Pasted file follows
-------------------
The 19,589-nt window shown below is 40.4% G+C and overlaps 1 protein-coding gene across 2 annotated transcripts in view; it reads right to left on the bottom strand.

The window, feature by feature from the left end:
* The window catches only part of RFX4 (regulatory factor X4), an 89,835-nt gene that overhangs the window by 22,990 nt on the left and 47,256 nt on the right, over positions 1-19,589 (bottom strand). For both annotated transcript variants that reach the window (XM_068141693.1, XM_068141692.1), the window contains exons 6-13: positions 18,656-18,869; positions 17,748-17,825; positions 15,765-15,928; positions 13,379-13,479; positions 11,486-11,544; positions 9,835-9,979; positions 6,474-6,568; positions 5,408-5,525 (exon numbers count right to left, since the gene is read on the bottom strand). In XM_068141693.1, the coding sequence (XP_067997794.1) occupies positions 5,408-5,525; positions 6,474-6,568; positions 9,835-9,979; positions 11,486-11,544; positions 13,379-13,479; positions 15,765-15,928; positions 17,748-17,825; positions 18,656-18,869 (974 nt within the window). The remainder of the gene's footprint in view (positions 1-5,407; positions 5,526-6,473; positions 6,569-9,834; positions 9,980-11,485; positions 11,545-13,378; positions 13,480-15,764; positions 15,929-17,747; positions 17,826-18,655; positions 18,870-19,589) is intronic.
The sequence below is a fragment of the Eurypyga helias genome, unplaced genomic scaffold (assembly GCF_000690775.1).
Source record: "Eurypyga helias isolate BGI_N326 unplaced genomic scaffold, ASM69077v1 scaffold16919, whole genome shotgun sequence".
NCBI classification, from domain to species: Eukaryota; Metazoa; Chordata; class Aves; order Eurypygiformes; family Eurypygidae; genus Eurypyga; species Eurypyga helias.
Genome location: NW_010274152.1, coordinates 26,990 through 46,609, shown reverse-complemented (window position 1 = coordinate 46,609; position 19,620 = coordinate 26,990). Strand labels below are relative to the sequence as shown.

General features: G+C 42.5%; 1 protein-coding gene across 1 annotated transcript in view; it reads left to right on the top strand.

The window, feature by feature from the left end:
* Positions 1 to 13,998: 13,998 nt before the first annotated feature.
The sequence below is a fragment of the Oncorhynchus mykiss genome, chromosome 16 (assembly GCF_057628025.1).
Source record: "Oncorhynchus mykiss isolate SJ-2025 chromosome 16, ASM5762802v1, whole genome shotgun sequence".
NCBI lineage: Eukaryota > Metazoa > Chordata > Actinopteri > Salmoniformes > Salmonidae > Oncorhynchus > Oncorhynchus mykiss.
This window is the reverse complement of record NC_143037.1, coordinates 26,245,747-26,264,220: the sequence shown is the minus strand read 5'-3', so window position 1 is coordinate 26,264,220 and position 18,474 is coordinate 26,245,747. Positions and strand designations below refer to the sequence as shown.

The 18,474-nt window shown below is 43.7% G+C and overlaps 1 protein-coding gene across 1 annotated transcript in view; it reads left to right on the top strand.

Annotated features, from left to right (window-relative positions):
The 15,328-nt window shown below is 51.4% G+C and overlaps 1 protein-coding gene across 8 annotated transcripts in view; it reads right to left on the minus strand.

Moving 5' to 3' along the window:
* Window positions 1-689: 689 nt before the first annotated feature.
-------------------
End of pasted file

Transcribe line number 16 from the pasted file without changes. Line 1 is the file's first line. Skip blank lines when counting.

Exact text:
Annotated features, from left to right (window-relative positions):